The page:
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Why Bother With Colorful Language?

Why Bother With Colorful Language?

“They’ve made their bed and now they have to sleep in it,” my grandmother would remark in a serious tone to no one in particular while watching the evening news.  I could never quite wrap my head around what she meant. 

But now I know. She was speaking in a language, that at the time, was foreign to my ears. After all, back then I was just a young whipper snapper trying to wrap my brain around what anybody said. But now I understand what she meant, even though the words were not directly related to their meaning.

My neighbor Diane spoke in the same way, naturally coloring her language with idioms. “I usually find it best to tend to my own knitting,” she’d say with a chuckle. I imagined her sitting in a rocking chair knitting, but she didn’t knit, instead, she kept her nose out of other people’s business. She was a good neighbor to have in the neighborhood. 

It is interesting to note how certain groups have their own special idioms that go along with their job and maybe even their gender. My husband, a foreman for a construction company, often brings some of his lingo home with him, and then forgets I’m not part of his crew. “I’m smelling what you’re stepping in,” he’ll say when I tell him of my idea of steak for dinner. 

When our sons collided while riding their bikes, skinned a knee while running or bruised an elbow falling off their skateboard, my tender hearted husband would hold them on his lap and say, “I’ve had worse on my lip and kept on whistling.” If that didn’t help, he’d help them rub some dirt on it.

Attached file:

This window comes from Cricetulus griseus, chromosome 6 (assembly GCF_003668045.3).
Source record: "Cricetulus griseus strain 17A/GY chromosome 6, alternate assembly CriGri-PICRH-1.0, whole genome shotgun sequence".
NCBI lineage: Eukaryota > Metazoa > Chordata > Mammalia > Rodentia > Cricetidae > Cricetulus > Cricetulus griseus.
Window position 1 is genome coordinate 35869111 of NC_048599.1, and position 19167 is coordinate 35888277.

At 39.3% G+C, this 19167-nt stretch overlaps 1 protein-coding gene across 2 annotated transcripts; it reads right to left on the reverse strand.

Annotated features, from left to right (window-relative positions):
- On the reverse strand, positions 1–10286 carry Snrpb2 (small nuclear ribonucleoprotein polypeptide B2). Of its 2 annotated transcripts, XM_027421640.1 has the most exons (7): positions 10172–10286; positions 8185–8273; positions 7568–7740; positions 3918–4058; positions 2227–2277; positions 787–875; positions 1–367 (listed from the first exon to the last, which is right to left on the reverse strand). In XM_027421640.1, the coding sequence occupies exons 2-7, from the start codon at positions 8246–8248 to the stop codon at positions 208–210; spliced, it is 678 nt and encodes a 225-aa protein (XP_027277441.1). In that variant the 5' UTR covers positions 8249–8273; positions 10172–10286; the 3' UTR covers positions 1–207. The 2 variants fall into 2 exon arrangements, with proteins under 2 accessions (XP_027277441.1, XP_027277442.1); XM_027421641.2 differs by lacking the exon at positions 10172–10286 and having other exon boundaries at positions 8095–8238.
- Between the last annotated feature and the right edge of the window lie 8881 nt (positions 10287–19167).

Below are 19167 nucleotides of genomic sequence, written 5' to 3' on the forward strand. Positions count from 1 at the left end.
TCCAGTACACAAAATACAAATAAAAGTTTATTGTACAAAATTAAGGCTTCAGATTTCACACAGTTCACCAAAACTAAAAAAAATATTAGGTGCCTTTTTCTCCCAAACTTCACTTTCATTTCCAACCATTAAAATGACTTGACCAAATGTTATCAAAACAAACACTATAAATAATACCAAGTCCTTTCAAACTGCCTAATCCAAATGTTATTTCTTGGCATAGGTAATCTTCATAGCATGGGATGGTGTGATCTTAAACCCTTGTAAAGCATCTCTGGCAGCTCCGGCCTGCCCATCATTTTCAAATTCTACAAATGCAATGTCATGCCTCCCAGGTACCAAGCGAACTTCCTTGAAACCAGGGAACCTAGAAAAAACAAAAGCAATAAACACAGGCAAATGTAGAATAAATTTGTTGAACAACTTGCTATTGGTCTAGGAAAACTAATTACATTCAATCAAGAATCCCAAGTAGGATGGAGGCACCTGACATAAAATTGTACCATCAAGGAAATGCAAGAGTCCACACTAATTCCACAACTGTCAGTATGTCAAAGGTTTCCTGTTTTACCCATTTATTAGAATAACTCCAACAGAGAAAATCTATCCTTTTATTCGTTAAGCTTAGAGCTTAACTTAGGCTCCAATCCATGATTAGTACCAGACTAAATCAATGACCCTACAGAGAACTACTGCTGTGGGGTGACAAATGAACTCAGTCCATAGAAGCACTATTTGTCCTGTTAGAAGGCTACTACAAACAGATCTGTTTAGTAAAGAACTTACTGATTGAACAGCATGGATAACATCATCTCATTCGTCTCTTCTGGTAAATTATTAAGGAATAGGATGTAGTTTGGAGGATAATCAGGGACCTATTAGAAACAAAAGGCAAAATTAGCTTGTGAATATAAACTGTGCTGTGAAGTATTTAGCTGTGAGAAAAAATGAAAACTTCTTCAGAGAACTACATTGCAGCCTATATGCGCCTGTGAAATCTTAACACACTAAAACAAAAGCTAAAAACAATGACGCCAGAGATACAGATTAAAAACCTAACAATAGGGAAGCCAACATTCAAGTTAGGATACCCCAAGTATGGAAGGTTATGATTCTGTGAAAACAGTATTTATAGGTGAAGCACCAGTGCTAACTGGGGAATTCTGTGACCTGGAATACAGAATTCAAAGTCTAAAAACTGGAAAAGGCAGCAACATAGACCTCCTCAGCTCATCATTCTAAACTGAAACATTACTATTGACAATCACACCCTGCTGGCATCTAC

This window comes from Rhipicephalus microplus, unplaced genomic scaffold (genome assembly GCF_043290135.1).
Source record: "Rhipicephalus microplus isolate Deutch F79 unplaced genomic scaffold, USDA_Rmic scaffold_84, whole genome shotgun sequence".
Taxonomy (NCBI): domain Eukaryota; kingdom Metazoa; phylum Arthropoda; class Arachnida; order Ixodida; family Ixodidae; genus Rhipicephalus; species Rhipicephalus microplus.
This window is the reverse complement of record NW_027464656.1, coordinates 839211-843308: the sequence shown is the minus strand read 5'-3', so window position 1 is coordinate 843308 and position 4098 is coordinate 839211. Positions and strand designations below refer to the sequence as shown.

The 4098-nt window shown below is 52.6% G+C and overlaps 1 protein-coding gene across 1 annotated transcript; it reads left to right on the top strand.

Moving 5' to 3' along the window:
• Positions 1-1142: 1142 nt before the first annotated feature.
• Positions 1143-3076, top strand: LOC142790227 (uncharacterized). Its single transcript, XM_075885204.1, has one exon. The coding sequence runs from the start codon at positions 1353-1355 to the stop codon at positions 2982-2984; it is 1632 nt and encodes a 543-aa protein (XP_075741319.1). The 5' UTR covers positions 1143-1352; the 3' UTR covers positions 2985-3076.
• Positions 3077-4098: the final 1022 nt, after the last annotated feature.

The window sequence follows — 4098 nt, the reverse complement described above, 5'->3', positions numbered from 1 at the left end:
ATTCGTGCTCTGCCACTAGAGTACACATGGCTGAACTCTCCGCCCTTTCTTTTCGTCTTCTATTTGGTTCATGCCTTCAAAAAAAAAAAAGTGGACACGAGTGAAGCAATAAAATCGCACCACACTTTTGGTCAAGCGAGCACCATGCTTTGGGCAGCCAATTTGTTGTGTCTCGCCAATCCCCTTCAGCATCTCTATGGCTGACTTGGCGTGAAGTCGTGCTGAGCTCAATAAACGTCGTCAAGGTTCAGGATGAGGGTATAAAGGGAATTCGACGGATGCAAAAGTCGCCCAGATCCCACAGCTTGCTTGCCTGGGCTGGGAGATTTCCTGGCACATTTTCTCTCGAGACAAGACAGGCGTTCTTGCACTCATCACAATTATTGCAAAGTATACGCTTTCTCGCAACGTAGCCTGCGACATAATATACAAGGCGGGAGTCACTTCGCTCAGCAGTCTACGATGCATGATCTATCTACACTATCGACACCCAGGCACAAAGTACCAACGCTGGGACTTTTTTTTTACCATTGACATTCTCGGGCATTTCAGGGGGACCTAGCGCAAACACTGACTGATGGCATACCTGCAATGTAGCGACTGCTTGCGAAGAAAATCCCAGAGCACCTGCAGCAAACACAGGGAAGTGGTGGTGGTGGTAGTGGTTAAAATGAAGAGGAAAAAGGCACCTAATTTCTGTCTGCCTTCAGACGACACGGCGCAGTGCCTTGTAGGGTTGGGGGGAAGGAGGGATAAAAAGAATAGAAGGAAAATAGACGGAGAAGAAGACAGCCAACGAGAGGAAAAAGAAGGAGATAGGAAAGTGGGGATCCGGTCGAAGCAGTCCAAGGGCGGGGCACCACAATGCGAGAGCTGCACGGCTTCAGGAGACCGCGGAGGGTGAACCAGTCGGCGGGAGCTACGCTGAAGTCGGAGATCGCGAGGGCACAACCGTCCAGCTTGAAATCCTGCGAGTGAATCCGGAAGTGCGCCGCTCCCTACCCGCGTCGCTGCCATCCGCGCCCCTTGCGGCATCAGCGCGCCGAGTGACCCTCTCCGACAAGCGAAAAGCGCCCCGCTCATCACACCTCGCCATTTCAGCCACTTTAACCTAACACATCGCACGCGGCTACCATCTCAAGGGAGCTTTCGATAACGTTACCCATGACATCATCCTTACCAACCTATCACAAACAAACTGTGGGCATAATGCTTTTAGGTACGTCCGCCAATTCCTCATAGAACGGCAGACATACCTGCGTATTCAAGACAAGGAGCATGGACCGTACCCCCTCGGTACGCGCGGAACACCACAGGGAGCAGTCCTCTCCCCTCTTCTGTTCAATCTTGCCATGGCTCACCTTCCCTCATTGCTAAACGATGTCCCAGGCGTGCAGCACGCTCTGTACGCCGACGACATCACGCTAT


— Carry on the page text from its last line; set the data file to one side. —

Maybe idioms also go along with particular personalities. I am not one who beats around the bush, and I wonder why others do. I have little patience for those who do not see the writing on the wall or get to the point. But I appreciate anyone who will take the bull by the horns and get things done. 

Sometimes life throws us a curveball and we forget how to make lemonade from all the lemons in our lives. But, one friend recently encouraged me by saying, “Keep your chin up and your tits out.” I found her words to be much more inspiring than the usual, “Hang in there.” I found the resolve to  stiffen my upper lip, find my boot straps and pull them up. 

In her last years of life, my mother’s cultured ways fell away as dementia settled in. Her personality changed into something a little more crass, or maybe her dementia uncovered more fully what was just below the surface. 

She was not an excessive drinker, but she’d always enjoyed her scotch and soda on ice when she got home from work. Living in a care facility in her later years, she never could understand where her scotch and sodas had gone. “Doesn’t that just frost your balls?” she’d say to me whenever she was told, “No Darleen, we don’t serve scotch and sodas with dinner.”

  Why bother with colorful language? I think it’s worth it. Idioms, not money or love, are what makes the world go round. 

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